The Detroit Lions ‘best-kept secret’ is on the defensive side of the ball?
The Detroit Lions’ “best kept secret”, according to Bleacher Report, is…. a defensive player?
On their way to 3-13-1 last year, the Detroit Lions had their fair share of struggles defensively. There were some good games, sure (see Week 15-Arizona Cardinals, Week 3-Baltimore Ravens, at least until the end on the latter). But alas, the Lions were still a bottom-tier defense across the board in 2021.
Detroit’s defense should naturally be better in 2022, with better depth added and at least one notable talent upgrade in No. 2 overall pick Aidan Hutchinson.
Maurice Moton of Bleacher Report has named the “best-kept secret” for each NFL team heading into the 2022 season. For the Lions, if it were to be a defensive player, cornerback Amani Oruwariye might be the easy one. But Moton went another direction, and up a level on the Lions’ defense.
Detroit Lions ‘best-kept secret’ is……
Here’s who Moton has as the Lions’ best-kept secret, with an exerpt from his reasoning.
"Detroit Lions: LB Derrick BarnesLast year, Derrick Barnes saw an increase in his defensive snap count as the Detroit Lions moved on from linebacker Jamie Collins. The team released the latter in late September after unsuccessful attempts to trade him..In Week 3, Barnes made his first career start. He didn’t stick with the first-stringers for most of the season but maintained a solid role in the last two months of the campaign.Though Barnes struggled in pass coverage, allowing an 86.4 completion rate and a 149.1 passer rating, he made several plays while moving toward the line of scrimmage, logging 67 tackles, four for loss, two sacks and two pass breakups."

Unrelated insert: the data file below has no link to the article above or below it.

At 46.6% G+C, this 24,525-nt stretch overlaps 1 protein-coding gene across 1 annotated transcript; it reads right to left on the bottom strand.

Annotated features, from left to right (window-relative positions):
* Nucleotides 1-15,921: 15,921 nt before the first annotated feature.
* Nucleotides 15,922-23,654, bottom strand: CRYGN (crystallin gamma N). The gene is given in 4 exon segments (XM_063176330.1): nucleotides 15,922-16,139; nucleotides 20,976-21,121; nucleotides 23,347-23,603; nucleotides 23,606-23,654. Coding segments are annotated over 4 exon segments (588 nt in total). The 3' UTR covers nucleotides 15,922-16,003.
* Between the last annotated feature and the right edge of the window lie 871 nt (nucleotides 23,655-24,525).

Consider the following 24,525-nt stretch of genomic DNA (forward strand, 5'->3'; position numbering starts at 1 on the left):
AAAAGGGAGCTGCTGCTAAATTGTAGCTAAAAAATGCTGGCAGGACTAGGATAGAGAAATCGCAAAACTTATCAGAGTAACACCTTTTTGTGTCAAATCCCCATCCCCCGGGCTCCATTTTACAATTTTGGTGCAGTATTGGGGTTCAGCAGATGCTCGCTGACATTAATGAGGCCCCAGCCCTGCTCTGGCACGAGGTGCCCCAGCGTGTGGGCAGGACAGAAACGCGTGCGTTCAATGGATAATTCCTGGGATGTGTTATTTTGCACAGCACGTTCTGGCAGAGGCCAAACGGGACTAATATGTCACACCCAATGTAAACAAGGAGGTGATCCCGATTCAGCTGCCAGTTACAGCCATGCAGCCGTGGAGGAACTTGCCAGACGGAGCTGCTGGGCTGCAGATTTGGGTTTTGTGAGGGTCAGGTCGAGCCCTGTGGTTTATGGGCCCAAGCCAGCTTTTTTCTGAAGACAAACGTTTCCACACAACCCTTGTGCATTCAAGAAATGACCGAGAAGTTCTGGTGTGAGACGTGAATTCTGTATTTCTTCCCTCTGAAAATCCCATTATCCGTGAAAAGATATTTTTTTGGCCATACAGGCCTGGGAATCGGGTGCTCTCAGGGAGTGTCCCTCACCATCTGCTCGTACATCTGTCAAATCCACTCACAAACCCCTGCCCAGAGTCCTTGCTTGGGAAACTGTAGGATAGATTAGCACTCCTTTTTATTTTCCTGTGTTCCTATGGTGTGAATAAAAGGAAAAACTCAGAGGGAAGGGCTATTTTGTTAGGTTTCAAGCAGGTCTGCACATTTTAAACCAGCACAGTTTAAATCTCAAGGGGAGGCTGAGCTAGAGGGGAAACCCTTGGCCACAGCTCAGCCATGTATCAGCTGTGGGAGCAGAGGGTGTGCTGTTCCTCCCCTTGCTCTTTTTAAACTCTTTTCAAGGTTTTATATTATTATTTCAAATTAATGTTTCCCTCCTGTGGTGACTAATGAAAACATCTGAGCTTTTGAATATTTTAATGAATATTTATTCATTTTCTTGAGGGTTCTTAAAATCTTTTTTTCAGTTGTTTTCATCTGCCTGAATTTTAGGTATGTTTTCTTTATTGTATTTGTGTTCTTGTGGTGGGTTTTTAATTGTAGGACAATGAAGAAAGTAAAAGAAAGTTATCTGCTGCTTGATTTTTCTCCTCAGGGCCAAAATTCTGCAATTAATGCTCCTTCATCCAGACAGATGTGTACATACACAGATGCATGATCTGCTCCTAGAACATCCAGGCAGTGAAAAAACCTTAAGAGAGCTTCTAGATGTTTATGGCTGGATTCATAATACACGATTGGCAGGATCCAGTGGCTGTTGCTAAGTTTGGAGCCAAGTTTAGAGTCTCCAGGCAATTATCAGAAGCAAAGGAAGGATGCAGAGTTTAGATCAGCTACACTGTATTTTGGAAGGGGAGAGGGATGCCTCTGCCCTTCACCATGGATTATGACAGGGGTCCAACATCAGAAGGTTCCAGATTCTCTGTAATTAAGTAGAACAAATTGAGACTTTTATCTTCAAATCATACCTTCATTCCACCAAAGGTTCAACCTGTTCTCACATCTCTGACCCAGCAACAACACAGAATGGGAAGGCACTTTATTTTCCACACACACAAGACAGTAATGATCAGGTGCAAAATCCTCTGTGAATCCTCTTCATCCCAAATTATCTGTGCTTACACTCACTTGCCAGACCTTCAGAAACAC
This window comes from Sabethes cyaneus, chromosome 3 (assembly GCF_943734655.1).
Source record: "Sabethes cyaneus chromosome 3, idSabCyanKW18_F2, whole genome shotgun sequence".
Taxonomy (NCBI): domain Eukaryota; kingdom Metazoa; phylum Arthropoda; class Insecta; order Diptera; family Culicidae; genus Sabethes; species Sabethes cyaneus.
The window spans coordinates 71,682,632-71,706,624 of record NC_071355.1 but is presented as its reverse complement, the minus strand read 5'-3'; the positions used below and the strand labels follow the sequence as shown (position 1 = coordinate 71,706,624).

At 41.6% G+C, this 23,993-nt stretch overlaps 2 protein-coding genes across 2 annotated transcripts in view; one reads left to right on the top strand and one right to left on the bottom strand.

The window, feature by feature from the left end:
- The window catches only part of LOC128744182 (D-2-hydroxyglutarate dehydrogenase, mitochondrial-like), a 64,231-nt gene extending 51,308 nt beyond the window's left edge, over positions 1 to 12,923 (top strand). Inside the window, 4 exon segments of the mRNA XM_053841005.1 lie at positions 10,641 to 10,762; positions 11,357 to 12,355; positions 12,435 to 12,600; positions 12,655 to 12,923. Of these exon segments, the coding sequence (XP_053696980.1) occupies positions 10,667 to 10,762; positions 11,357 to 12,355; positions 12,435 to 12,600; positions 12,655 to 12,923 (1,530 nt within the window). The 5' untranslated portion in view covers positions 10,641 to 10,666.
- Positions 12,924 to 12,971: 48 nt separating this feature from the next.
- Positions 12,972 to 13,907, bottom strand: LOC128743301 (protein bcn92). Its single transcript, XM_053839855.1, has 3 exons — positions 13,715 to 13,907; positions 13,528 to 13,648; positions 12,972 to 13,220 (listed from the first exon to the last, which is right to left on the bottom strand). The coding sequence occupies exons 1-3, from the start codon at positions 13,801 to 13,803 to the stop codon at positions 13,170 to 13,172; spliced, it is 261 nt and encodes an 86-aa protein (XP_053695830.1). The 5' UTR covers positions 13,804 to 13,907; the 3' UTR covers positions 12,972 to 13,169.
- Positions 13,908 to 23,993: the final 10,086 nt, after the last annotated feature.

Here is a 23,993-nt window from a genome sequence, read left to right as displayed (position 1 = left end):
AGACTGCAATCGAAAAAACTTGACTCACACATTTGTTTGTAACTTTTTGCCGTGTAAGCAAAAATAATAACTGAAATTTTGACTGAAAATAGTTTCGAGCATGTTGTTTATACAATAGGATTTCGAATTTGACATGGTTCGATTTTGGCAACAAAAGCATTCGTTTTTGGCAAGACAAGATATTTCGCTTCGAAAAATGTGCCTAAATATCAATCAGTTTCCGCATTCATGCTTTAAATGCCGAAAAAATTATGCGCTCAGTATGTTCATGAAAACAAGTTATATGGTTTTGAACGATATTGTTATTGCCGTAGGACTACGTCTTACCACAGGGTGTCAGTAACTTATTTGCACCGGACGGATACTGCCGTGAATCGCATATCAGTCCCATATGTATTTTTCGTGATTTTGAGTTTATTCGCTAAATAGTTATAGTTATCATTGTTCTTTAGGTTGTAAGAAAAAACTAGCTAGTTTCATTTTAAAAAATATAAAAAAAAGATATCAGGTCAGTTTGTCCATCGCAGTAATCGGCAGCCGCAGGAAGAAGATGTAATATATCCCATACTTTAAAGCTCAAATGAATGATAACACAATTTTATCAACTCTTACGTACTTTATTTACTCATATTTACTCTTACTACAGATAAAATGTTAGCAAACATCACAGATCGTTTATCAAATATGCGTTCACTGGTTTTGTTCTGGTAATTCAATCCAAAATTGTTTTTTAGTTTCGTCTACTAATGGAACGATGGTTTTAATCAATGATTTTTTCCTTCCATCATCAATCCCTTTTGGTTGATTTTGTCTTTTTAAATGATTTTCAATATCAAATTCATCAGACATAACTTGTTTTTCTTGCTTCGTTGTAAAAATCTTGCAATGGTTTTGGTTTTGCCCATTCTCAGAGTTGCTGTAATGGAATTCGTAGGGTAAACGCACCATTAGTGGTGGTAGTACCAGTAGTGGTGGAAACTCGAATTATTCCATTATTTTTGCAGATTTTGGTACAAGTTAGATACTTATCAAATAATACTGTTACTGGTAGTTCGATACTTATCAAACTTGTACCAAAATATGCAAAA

Barnes played in all 17 games as a rookie, starting six, with 67 total tackles, four tackles for loss, two sacks and two pass breakups. He certainly struggled in coverage (the aforementioned 86.4 percent completion rate allowed in his coverage), but that could’ve been expected to some degree after playing some defensive end in college at Purdue.
Barnes was also one of two defensive rookies Lions head coach Dan Campbell called out by name late last season.
"He’s (Barnes) got to play better. He’s got to play better, and I thought he took a step back,” he (Campbell) said. “We need more from our stack-backers…I think with Derrick, there’s things that he learns from that he doesn’t have to make a mistake to learn from. But then there’s enough of these where, honestly, he’s got to stick his hand in the fire before he realizes that it is hot,”"
In a Lions’ linebacking corps that’s starving for difference makers, opportunity is there for Barnes heading into his second season. Time will tell if he unveils himself as a piece of the future in Detroit.